This year the labor movement begins a long-dreaded, yet long-overdue day of reckoning at the high court. After a brief reprieve with the death of archconservative Justice Antonin Scalia, the Supreme Court’s brand-new Trump-approved conservative majority will take up the case of Janus v. AFSCME, and perhaps decide how public-worker unions operate for generations to come.
The central question in Janus—concerning fees paid by workers represented by a public-sector union—isn’t new. The current system of compelling all workers covered by a union contract, even if they are not formal union members, to contribute a “fair share” fee to support the collective-bargaining process was decided only in the late 1970s with a case called Abood v. Detroit Board of Education. These so-called fair-share fees, along with union members’ dues, have historically been seen as a basic source of funding for managing the process of collective bargaining for the workforce, and all workers in a bargaining unit are expected to contribute toward maintaining the union’s basic function. The case challenges fair-share payments as tantamount to “political” messaging, rather than a mandatory maintenance fee, which labor advocates say would effectively undermine the financial core of many public-*sector unions and weaken their membership and bargaining power.
However, in the 40 years that have since passed, the steep decline of private-sector unions and the simultaneous emergence of the public sector as the most strongly unionized segment of the workforce have made the stakes for the case against agency fees that much higher. Unlike previous legal challenges, such as the Harris v. Quinn case involving Illinois home-care workers, the Janus case centers on the First Amendment. The central argument is that fees required of workers in a collective-bargaining unit amount to a form of compelled political “speech” to the government, which should be considered a violation of the worker’s First Amendment rights. School worker Mark Janus was not a union member, and objected to being obligated to contribute a fair-share fee, even though he benefited from the union’s contract anyway. The case turns on the assumption that, whether you’re a teacher seeking smaller classes or a retiree seeking decent health care, the Court will essentially treat your union’s contract demands as ideologically lobbying your government.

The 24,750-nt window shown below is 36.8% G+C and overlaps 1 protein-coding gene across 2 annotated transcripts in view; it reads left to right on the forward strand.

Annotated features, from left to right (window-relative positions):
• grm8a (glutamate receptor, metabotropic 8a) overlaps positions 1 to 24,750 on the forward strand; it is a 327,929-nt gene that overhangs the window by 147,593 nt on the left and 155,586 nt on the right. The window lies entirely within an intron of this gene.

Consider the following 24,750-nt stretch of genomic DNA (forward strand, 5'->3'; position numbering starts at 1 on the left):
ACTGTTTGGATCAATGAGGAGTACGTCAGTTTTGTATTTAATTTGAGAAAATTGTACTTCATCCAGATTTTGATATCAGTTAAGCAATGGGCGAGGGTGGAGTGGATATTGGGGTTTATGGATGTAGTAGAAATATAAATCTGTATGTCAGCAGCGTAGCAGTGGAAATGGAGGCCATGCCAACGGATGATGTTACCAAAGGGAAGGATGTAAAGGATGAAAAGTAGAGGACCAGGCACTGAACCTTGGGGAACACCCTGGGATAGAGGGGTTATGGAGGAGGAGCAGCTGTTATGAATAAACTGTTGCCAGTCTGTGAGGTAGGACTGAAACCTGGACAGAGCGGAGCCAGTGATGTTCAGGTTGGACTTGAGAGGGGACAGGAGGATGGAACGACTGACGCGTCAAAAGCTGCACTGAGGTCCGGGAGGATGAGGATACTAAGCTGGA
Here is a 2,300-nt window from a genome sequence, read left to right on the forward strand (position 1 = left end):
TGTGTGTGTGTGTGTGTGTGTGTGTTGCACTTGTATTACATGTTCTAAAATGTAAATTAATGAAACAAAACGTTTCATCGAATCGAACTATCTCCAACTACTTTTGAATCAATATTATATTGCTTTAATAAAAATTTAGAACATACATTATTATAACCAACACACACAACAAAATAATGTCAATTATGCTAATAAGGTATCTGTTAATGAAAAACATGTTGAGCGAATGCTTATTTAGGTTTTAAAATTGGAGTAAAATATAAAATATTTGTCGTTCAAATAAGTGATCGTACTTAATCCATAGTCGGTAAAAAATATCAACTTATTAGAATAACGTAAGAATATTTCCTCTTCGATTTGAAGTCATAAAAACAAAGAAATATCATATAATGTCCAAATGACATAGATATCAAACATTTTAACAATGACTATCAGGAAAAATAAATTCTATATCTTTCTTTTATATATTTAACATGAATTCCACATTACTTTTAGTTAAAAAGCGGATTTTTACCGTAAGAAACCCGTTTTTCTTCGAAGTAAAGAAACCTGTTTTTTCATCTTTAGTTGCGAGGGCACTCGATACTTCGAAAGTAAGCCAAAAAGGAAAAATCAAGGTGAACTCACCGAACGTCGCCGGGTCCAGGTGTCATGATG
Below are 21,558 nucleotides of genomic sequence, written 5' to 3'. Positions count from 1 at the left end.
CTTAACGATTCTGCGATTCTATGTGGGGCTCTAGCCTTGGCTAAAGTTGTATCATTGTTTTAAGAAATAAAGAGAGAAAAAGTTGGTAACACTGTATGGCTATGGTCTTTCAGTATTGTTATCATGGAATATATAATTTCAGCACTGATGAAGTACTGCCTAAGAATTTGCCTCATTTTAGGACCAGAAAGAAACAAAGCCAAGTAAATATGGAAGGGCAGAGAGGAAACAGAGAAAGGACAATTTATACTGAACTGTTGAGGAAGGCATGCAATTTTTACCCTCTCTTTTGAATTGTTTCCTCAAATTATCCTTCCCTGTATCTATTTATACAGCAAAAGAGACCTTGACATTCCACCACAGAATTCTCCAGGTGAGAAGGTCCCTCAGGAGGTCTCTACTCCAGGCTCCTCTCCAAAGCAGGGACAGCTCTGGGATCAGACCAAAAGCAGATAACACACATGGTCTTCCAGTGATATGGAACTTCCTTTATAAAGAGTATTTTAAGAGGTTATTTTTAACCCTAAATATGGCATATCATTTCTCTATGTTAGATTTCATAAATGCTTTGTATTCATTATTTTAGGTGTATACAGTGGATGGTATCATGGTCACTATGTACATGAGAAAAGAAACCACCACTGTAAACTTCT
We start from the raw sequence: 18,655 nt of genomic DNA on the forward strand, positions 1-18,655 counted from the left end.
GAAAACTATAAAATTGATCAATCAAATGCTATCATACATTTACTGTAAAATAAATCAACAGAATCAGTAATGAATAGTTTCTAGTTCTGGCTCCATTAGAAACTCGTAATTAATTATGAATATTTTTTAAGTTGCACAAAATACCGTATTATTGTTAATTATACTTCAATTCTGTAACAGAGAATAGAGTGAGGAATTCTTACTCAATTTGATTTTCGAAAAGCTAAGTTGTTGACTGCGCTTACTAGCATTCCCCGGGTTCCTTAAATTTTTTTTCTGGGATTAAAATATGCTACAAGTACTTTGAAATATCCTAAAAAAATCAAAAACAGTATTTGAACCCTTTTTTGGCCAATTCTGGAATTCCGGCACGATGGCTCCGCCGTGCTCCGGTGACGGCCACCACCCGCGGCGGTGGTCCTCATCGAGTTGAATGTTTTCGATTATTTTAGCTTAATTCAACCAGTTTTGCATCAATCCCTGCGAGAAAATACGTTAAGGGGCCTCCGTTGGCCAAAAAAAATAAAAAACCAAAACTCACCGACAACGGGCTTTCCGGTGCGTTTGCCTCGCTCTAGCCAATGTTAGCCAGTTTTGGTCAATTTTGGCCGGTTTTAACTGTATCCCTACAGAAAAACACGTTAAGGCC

Unions see Janus (along with a similar case, Friedrichs v. California Teachers Association, that was narrowly avoided under Obama) as a “frontal assault” on labor based on the “right-to-work” concept, using a distorted interpretation of free speech to undermine the financial and institutional structure of public-sector unions. Unions have long argued that there is a clear legal line separating lobbying and activities related to managing the basic contract-negotiation process. The First Amendment case in Janus is just a fig leaf for a right-to-work agenda. In the private sector, right-to-work legislation, already enacted in nearly half of states for private-sector workers, effectively preempts “closed-shop” unionization by allowing workers to opt out of union membership and financial obligations of their own free will. The parallel attack on civil-service unions similarly threatens to destroy the legal foundation of public-worker collective bargaining under state law.